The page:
7 May 1976

The Honda Accord officially launched.

The Honda Accord is a series of automobiles manufactured by Honda since 1976, best known for its four-door sedan variant, which has been one of the best-selling cars in the United States since 1989. The Accord nameplate has been applied to a variety of vehicles worldwide, including coupes, wagons, hatchbacks and a crossover.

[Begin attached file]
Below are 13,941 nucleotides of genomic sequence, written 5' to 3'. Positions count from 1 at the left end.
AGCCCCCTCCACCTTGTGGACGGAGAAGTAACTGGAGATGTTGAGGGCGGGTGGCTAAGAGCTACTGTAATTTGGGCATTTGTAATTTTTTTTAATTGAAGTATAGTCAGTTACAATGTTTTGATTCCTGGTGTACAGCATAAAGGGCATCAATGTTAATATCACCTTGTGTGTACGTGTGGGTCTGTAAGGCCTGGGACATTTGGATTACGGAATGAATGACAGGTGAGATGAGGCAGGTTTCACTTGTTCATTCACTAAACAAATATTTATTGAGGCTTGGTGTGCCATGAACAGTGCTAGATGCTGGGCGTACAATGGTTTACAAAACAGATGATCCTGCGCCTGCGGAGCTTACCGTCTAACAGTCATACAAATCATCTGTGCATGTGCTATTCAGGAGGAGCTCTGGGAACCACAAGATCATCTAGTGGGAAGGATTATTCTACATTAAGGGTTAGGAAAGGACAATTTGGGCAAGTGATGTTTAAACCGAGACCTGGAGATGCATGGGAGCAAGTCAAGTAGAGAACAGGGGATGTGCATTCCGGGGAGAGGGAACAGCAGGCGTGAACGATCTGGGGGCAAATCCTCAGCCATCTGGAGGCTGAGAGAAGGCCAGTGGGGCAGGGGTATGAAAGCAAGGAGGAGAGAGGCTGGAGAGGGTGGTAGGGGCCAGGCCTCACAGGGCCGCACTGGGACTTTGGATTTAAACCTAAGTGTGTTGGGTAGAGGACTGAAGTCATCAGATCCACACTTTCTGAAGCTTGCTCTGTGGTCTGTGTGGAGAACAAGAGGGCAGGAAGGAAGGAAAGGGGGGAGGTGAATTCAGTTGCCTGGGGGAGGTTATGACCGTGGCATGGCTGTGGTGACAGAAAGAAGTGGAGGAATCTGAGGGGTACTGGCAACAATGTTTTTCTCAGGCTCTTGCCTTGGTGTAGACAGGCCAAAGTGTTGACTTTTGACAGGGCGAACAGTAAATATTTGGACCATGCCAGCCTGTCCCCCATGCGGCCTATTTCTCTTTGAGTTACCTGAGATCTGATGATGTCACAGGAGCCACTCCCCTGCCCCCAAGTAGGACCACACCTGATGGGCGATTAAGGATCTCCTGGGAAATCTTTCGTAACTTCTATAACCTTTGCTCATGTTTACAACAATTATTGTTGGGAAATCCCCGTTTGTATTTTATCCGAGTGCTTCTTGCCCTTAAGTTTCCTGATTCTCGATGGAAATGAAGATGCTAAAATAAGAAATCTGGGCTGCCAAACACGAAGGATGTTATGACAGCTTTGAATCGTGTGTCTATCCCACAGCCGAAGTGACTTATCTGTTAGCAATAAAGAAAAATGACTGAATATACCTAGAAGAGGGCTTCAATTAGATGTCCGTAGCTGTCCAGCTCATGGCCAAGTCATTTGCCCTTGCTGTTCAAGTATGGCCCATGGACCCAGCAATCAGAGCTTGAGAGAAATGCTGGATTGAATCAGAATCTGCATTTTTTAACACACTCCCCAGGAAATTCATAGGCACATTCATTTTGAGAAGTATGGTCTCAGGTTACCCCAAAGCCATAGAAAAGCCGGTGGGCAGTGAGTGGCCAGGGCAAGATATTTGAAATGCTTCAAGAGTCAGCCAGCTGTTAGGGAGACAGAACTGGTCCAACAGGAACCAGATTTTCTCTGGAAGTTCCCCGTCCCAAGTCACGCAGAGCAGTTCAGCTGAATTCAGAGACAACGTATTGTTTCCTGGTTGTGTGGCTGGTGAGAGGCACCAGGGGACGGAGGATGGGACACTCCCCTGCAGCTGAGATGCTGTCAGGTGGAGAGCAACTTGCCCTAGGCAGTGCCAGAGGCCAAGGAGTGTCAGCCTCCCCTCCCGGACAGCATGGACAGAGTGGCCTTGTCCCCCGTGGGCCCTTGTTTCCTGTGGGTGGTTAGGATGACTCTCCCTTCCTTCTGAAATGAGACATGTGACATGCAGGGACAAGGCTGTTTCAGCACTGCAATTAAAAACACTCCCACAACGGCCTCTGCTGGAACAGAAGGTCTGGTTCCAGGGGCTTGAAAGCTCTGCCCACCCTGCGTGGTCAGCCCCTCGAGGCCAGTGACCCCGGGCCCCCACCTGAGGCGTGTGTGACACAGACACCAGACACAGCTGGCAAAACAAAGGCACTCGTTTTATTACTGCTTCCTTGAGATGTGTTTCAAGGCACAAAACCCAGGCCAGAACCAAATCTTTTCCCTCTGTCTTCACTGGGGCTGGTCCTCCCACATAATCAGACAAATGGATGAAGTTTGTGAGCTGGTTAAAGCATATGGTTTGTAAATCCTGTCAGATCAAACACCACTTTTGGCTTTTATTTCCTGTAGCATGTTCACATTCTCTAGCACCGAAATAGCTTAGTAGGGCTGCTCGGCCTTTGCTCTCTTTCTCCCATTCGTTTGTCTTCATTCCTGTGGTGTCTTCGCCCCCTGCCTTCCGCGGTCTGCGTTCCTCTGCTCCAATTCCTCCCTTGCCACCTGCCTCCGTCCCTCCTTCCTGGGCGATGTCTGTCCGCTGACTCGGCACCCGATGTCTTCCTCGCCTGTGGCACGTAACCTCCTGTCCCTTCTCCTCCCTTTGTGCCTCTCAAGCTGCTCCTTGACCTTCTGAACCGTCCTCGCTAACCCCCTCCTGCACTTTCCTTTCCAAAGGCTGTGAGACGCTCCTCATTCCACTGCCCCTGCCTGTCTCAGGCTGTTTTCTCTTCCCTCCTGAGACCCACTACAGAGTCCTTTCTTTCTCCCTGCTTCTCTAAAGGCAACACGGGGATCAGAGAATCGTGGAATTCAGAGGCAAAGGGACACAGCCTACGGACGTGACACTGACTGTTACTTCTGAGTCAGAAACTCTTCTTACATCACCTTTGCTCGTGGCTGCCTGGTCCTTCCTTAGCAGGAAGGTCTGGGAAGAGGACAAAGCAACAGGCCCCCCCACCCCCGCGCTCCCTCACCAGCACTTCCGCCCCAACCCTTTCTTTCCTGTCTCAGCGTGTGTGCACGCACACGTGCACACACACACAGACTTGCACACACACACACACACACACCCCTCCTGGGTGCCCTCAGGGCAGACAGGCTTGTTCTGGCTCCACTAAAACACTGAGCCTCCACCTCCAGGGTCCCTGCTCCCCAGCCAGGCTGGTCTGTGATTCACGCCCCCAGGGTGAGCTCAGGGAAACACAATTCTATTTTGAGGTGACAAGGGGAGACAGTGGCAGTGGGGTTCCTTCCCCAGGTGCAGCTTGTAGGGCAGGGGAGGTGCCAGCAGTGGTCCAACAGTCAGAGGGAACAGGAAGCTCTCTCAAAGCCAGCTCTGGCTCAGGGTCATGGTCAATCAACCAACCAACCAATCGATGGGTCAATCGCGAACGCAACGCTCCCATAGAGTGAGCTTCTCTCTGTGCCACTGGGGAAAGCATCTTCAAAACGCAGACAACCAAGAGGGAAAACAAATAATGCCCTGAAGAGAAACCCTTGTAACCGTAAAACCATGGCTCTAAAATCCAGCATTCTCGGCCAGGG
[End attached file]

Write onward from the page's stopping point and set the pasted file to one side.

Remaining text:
The first generation Honda Accord was launched on 7 May 1976 as a three-door hatchback with 68 hp, a 93.7-inch wheelbase, and a weight of about 2,000 pounds. Japanese market cars claimed 80 PS JIS, while European and other export markets received a model without emissions control equipment; it claimed 80 PS as well but according to the stricter DIN norm. It was a platform expansion of the earlier Honda Civic at 4,125 mm long. To comply with recently enacted emission regulations enacted in Japan, the engine was fitted with Honda’s CVCC technology. The Accord sold well due to its moderate size and great fuel economy. It was one of the first Japanese sedans with features like cloth seats, a tachometer, intermittent wipers, and an AM/FM radio as standard equipment. In 1978 an LX version of the hatchback was added which came with air conditioning, a digital clock, and power steering. Until the Accord, and the closely related Prelude, power steering had not been available to cars under two litres. Japanese buyers were liable for slightly more annual road tax over the smaller Civic, which had a smaller engine.